“Deer tendon does not soften easily. For the first three days of preparations, one must pound and boil the tendons several times, while continually wringing out any foul-smelling juices from within it. Next, braise the deer tendon in pork broth and then after that braise it in chicken broth. Add autumn sauce, wine, and starch to thicken and reduce the cooking liquid.
The tendon can be served as-is as a white-cooked dish without addition of anything else. They can also be braised together with ham, winter bamboo shoots, and shitake until they take on a reddish hue and then served in a bowl without reduction. To finish the white-cooked dish, sprinkle it with finely ground Szechuan pepper.”
While I buy beef tendon and eat it often enough, I have never had deer tendon. And unless I have to chance to go deer hunting one of these days, I highly doubt I will. Coming at more than $100CAD per kg in dried form, deer tendon is not exactly cheap especially considering that beef tendon is usually much less than a tenth of the price. Truth is, if their texture and flavours are anywhere similar to one other, I’m not sure why I would pay anything close to eat the former.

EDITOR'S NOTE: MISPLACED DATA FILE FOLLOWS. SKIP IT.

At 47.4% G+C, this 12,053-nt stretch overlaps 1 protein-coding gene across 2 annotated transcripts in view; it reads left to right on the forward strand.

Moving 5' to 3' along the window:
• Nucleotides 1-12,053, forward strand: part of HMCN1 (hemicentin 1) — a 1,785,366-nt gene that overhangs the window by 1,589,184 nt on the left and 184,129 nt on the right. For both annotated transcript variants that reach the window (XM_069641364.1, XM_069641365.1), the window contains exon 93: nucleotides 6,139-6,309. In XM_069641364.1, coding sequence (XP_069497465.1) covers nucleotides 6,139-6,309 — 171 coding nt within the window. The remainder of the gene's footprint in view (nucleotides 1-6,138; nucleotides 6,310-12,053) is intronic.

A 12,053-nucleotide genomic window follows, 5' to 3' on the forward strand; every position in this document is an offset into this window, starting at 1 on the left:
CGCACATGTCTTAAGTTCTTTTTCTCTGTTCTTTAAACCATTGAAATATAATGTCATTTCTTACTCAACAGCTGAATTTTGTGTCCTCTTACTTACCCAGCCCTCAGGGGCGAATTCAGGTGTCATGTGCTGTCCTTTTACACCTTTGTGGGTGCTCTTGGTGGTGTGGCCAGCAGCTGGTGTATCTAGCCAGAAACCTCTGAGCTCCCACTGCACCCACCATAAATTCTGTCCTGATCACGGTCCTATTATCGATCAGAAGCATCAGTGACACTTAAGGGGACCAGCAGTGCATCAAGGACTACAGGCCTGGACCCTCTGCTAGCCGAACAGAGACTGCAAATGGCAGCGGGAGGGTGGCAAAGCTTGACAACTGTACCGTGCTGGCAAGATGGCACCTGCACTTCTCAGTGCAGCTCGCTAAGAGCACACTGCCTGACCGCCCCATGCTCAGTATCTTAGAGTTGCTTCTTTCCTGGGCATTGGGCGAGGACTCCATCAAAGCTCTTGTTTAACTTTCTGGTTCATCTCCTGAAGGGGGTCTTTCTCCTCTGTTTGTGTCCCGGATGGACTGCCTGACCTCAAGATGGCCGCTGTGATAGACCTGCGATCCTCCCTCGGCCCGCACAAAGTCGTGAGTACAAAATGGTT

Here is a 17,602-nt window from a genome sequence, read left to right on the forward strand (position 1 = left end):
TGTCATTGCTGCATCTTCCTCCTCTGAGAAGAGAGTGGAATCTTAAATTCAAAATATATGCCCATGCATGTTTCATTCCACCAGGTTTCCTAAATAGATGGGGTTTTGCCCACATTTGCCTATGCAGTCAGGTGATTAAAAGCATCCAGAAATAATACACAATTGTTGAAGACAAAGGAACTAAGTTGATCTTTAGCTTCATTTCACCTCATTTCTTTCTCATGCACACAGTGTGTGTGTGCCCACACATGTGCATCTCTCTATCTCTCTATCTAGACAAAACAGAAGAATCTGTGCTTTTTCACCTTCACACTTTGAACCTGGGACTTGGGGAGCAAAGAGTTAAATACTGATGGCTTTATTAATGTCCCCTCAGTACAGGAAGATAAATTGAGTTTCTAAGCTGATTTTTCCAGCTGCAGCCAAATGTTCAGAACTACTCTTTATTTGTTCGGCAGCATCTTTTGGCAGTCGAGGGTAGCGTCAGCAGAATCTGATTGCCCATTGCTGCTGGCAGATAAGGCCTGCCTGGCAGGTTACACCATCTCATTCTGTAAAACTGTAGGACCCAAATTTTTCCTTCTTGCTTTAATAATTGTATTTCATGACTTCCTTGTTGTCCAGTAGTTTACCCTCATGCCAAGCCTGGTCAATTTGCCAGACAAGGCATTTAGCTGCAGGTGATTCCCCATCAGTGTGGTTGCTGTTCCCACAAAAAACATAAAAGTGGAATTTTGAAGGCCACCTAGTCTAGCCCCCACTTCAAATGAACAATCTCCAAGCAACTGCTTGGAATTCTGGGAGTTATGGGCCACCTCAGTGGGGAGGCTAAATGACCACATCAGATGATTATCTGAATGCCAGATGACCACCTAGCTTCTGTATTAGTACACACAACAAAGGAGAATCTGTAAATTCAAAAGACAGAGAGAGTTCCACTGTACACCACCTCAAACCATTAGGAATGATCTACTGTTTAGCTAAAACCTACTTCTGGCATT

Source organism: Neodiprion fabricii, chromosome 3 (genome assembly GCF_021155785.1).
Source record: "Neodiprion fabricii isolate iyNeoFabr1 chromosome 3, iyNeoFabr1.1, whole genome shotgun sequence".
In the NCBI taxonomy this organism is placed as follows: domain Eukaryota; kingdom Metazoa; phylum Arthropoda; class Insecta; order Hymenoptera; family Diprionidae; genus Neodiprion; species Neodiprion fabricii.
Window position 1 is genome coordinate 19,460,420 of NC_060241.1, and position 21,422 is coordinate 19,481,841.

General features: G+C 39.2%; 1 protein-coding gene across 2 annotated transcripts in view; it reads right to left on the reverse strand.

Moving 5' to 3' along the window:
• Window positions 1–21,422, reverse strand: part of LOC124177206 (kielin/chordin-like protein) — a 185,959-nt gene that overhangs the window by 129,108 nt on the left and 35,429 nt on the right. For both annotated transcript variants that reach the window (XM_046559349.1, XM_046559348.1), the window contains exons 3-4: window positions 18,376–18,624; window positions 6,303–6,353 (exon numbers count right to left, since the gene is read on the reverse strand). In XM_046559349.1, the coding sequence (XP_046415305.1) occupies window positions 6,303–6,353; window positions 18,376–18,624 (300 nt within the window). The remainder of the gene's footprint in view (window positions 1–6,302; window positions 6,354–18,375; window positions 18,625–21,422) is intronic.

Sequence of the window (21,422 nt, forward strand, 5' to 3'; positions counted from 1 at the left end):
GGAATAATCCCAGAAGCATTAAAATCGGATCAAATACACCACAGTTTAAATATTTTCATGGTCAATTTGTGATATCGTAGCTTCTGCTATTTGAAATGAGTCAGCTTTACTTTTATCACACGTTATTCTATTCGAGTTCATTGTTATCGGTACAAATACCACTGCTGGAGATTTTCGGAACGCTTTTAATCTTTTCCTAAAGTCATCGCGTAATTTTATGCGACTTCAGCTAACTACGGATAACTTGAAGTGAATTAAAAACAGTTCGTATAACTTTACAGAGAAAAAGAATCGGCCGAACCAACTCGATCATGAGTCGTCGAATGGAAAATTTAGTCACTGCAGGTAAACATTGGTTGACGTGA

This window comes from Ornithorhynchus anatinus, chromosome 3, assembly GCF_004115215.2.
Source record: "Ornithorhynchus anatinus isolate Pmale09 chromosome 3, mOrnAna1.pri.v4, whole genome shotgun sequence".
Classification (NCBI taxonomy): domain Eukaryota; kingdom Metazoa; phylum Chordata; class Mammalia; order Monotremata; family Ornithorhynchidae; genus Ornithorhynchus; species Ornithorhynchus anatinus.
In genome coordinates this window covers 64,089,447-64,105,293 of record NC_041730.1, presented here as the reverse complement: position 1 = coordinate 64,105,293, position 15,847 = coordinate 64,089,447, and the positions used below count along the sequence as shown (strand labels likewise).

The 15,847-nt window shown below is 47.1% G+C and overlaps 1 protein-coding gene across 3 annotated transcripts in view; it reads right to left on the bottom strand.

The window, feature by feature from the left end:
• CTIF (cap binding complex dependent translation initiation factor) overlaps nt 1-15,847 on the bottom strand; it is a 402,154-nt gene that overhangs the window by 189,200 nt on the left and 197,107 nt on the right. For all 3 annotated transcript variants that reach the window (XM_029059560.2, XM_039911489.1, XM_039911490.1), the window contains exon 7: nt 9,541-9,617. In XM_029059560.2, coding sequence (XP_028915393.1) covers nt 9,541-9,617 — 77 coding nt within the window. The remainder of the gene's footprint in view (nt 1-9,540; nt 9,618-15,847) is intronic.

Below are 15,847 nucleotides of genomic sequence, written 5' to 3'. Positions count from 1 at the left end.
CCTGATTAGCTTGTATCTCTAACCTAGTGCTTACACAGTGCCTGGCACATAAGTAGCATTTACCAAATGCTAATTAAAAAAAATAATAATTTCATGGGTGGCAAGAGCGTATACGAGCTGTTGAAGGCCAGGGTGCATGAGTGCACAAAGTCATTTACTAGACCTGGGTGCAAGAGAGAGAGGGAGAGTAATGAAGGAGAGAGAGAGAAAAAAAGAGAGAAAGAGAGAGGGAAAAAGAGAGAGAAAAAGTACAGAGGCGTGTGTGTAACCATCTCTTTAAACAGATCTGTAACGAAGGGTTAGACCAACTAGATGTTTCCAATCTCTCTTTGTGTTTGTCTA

Regardless, this recipe is still rather informative since it shows one how to reconstitute and process dried deer tendon, at least in the way the people in Qing Dynasty did it. The technique is the same as most dried texture foods used in Chinese cuisine (like sharks fin or sea cucumber) but with more pounding and wringing. Basically, you are trying to purge the ingredients of all its original smells and tastes, fill it with the flavours of a good meat broth, and then use in your recipe.
The two methods of preparing deer tendon described here probably works well enough for fresh pork and beef tendon. That said they still probably cannot beat a plate of mala tendon (麻辣牛筋).